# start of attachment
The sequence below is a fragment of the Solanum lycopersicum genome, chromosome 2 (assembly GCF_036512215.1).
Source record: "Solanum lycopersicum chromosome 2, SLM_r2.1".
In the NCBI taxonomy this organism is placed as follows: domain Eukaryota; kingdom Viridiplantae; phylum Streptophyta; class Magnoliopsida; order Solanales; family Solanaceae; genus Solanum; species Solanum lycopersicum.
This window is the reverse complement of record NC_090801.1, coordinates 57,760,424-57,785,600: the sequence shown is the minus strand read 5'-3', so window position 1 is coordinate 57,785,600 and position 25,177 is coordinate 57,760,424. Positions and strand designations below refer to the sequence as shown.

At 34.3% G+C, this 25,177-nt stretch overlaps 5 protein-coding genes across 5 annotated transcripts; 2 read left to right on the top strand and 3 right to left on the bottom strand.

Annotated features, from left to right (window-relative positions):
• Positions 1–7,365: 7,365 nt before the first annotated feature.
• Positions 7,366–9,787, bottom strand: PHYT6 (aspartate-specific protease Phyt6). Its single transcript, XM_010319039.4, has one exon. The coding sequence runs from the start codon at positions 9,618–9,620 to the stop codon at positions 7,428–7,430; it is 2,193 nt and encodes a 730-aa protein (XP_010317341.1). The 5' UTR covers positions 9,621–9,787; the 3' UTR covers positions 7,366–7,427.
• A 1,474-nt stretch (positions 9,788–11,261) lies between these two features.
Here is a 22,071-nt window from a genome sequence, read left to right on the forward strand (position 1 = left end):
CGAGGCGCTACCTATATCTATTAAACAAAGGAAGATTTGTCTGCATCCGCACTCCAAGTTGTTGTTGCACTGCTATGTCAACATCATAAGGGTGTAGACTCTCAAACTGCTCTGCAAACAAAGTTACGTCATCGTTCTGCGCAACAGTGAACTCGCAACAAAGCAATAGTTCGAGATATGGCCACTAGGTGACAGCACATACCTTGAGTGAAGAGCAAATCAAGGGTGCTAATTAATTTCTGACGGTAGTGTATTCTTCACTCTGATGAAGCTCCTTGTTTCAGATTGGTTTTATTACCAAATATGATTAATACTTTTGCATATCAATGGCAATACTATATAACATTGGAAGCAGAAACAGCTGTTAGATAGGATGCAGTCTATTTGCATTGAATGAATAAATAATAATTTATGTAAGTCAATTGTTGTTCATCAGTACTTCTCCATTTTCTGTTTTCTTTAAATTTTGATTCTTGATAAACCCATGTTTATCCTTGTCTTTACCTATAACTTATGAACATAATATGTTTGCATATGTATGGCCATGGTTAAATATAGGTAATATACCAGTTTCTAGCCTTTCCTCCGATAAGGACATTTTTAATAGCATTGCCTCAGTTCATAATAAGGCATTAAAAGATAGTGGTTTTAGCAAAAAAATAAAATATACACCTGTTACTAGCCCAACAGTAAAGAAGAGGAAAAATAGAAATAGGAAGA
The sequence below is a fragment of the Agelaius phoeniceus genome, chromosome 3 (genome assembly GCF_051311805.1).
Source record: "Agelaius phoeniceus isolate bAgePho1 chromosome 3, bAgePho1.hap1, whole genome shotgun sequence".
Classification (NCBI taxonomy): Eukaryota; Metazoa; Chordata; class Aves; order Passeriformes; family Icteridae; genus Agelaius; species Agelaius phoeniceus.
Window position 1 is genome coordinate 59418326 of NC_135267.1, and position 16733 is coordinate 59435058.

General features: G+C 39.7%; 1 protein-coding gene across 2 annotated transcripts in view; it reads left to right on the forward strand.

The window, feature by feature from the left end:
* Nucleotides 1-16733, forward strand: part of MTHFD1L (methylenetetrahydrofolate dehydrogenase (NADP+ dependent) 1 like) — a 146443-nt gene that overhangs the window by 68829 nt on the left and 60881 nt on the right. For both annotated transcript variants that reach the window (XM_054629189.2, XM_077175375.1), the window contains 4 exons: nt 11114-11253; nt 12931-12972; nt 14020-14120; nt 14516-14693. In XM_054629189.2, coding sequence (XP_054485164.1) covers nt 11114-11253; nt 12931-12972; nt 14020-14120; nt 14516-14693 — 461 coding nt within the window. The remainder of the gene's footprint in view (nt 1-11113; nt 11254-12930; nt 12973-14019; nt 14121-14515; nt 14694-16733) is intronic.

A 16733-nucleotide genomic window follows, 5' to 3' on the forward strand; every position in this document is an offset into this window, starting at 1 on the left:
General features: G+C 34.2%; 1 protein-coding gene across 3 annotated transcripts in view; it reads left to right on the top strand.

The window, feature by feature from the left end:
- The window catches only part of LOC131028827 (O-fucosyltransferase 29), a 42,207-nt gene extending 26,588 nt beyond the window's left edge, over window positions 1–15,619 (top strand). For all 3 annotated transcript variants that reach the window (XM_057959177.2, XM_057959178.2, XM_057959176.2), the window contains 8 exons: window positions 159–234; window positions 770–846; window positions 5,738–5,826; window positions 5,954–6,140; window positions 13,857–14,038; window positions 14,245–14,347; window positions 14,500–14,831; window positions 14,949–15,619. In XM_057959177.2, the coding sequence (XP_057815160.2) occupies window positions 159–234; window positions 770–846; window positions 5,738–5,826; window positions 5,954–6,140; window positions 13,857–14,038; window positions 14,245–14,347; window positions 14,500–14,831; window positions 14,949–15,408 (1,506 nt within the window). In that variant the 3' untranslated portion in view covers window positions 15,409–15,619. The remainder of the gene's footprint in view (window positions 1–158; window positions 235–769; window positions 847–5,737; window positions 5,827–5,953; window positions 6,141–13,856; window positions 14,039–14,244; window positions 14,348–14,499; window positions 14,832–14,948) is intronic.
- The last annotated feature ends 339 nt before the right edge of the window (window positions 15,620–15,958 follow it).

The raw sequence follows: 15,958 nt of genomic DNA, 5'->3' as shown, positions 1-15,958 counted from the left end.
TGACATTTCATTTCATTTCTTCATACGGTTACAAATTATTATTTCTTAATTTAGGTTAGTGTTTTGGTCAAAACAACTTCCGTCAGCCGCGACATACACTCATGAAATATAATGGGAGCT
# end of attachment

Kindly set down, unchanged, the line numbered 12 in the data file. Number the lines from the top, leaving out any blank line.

The sequence below is a fragment of the Agelaius phoeniceus genome, chromosome 3 (genome assembly GCF_051311805.1).